c. Intercultural Communication and Healthcare
Another field in which Intercultural Communication can mean life or death is in healthcare. Doctors, nurses and medical professionals are now given training in Cultural Competence in order to improve healthcare for all patients. An ignorance of someone’s culture and how they communicate can lead to poor care, misdiagnosis and potential damage to health. For example, if a doctor doesn’t understand that in some cultures the elderly won’t divulge intimate details in front of family members, that Doctor is not going to get the information they need when a son or daughter brings in an elderly parent. They need to understand this and ask the child to leave so a private conversation can be had. So, in this example, Intercultural Communication is important as it ensures good care.
d. Intercultural Communication and Teaching
For teaching professionals working in multicultural schools, learning about Intercultural Communication is essential as it otherwise can lead to discrimination, bias and alienation of children from different backgrounds. Some cultures teach their kids to be quiet and respect authority, others to be expressive and challenge ideas. Some cultures wait to be asked to speak, others speak when they have something to say. The point is, as a teacher if you don’t understand the different ways your students communicate, you can make some bad judgement calls. In the context of school and education, Intercultural Communication is important because it prevents bad teaching.
e. Intercultural Communication and Marketing/Advertising
A final example of the importance of Intercultural Communication is the marketing and advertising industry. A failure to understand differences in communication around the world can lead to all sorts of marketing fails and PR disasters. A lack of awareness over cultural issues can even lead to claims of cultural appropriation and similar. Today the industry is much more culture-savvy, understanding that to run a successful ad or marketing campaign, it has to be in tune with the target audience and their values. So, in this regard, Intercultural Communication is important because it helps brands reach their audiences.
So, as you can see, Intercultural Communication is important for lots of reasons; probably too many to count.
Pretty much every facet of modern-day life needs some awareness of Intercultural Communication, whether that’s for tourists travelling abroad on vacation, businesspeople negotiating a merger or a lecturer with students from around the world.
Self-reflection is critical for those who want to improve their Intercultural Communication skills. Photo by Laurenz Kleinheider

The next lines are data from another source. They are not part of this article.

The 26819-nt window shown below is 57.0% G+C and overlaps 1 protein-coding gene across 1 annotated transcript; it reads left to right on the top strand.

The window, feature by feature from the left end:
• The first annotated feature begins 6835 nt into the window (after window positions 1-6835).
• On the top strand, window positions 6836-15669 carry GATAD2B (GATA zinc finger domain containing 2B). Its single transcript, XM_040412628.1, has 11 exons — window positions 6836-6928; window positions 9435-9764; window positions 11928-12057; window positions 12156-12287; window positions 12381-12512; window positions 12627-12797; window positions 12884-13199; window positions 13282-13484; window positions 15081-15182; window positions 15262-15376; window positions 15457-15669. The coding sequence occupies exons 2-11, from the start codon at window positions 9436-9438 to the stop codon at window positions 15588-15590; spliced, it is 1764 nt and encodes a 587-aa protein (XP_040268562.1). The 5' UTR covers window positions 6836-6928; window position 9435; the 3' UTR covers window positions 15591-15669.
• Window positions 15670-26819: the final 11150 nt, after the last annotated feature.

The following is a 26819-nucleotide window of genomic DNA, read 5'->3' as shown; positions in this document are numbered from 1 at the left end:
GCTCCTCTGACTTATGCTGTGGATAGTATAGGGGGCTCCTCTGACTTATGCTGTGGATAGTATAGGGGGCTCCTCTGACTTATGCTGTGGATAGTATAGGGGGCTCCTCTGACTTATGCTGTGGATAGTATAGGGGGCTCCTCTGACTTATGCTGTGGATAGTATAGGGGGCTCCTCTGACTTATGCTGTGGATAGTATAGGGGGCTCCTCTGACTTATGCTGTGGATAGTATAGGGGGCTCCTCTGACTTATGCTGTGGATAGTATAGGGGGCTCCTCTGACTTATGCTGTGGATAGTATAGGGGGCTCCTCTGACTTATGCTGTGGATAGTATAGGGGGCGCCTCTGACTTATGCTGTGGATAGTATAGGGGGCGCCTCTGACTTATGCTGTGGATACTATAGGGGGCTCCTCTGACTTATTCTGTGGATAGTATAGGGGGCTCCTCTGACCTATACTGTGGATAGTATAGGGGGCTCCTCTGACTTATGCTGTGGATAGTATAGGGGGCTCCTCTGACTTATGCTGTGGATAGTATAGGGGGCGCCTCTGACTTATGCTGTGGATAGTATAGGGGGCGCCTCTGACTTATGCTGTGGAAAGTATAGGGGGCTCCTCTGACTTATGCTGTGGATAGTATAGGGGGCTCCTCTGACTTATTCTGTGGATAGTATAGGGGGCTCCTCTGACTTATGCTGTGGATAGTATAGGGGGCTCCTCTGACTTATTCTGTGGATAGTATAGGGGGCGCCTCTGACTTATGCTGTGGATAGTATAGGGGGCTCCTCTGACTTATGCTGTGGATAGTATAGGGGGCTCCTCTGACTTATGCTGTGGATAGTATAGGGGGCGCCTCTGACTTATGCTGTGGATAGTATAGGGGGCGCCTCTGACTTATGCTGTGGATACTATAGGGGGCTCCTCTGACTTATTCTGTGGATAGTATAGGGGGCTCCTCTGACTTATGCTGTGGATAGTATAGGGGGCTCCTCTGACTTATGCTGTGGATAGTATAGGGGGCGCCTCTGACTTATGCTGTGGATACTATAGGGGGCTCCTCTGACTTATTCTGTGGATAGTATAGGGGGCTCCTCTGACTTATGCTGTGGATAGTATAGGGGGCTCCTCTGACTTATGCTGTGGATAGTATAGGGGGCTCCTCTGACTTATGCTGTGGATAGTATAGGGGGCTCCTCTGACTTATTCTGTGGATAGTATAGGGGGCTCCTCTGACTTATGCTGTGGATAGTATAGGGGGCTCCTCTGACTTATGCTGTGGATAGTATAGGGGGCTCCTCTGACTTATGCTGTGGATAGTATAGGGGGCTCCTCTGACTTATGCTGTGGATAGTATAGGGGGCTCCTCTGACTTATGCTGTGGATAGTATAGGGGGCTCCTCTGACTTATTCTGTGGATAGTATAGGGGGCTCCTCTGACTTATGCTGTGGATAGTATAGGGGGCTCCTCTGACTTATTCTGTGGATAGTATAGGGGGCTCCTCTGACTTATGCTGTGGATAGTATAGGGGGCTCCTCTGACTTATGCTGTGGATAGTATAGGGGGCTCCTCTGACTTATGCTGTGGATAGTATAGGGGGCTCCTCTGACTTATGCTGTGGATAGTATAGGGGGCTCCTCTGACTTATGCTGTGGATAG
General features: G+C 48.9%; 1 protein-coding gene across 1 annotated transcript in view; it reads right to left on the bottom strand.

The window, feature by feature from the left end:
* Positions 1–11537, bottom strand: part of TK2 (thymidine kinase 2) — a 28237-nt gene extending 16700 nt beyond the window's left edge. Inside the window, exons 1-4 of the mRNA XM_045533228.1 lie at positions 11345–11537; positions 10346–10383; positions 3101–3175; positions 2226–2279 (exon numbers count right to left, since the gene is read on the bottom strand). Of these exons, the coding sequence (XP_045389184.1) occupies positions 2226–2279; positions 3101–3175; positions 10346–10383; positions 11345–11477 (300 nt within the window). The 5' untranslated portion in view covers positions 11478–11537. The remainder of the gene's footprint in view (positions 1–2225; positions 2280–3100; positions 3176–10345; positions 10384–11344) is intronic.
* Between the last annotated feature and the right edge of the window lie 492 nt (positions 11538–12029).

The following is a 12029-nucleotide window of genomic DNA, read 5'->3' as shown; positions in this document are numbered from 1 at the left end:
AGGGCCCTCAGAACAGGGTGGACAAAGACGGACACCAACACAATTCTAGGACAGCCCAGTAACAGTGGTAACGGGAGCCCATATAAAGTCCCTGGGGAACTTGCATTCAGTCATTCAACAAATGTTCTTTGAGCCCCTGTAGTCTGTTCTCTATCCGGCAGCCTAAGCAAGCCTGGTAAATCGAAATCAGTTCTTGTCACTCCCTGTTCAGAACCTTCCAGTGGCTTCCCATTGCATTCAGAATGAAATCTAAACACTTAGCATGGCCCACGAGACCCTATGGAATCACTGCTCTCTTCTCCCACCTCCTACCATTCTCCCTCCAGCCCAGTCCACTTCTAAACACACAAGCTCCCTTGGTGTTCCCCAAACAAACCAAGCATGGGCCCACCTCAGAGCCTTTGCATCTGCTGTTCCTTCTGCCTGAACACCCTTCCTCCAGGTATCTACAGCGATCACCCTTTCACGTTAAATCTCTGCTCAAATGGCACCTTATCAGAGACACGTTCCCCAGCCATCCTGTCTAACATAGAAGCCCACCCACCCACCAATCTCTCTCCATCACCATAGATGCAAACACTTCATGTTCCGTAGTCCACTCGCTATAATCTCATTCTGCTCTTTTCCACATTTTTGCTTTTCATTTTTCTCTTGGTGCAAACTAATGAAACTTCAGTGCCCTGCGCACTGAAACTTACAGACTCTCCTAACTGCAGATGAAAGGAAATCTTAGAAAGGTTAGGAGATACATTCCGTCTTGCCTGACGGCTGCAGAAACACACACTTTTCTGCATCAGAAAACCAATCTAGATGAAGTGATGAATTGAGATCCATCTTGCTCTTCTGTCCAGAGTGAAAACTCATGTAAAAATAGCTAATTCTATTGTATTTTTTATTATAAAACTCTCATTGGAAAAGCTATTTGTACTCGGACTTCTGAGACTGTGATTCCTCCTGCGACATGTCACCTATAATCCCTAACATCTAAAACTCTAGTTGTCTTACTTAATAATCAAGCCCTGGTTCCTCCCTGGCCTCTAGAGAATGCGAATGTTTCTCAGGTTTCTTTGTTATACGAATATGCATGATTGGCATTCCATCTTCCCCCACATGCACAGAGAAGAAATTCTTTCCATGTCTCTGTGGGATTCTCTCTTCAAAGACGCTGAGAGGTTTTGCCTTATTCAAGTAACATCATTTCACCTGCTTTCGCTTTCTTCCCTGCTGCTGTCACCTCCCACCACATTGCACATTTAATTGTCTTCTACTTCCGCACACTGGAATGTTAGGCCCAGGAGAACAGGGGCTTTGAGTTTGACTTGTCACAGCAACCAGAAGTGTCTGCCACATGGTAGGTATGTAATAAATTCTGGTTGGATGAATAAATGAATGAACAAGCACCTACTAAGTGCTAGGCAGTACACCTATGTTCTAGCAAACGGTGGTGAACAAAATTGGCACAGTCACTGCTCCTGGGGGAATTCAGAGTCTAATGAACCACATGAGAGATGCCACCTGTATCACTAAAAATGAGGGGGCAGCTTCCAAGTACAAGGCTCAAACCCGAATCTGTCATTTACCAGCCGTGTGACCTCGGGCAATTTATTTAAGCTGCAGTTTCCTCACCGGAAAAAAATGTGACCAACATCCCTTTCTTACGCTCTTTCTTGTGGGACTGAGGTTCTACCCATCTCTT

6. What are Intercultural Communication Skills?
Intercultural Communication requires multiple skills, some of which can be learned, others that all of us possess and just need working on.
Let’s examine a few of the most important Intercultural Communication Skills that focus more on personal competencies rather than communication skills such as listening, speaking, body language, etc.
The key to understanding how other cultures communicate is to understand how you, yourself communicate and how your culture has shaped you. Once you are more aware of your own preferences, habits and possible biases and stereotypes, then it’s much easier to understand how you may influence or impact a conversation or communication. Intercultural Communication is not only about being aware of ‘the other’ but also yourself.
Appreciating that you have been shaped by your culture and other influences, helps create understanding, compassion, mindfulness and empathy. Empathy is critical to Intercultural Communication as it helps you put yourself in someone else’s shoes and understand what they may be going through. Intercultural Communication relies on empathy as it creates a two-way street as opposed to being dominated by one or the other party.
With understanding and empathy, respect should be the natural logical progression. Respect means that you may not agree or like everything about someone else or their culture, but that you acknowledge their right to express themselves, their culture or values. Also, without showing respect it is also hard to receive it. Intercultural Communication can only ever be effective if respect is the foundation.
d. Emotional Intelligence
Working across cultures means learning to tune yourself into much of the unseen, intangible and subtle aspects of communication. It’s about using all your senses and engaging your self-awareness and empathy to understand what’s being communicated, or not. The Japanese have a great term for this, ‘Reading the air’ (kuuki o yomu in Japanese) which brilliantly captures the mindset needed. Intercultural Communication requires intuition and the ability to move beyond words.
In some ways, the essence of Intercultural Communication is to help people adjust their communication styles to promote clarity, harmony and collaboration in exchange for confusion, weak relationships and competition. Therefore, we need to be adaptable – adaptable not only in how we talk and listen and use body language but adaptable in how we think, react and engage with people. Intercultural Communication gives us the insights and tools we need to be flexible and adapt our ways.
“Acquaintance without patience is like a candle with no light,” is a Persian proverb that perfectly captures why this is such an important skill when it comes to communicating across cultures. Things work slightly differently around the world; this means things might take more time than you’re used to, or less! Whichever end of the stick you’re dealing with, patience is necessary for effective Intercultural Communication as it moderates expectations and emotions.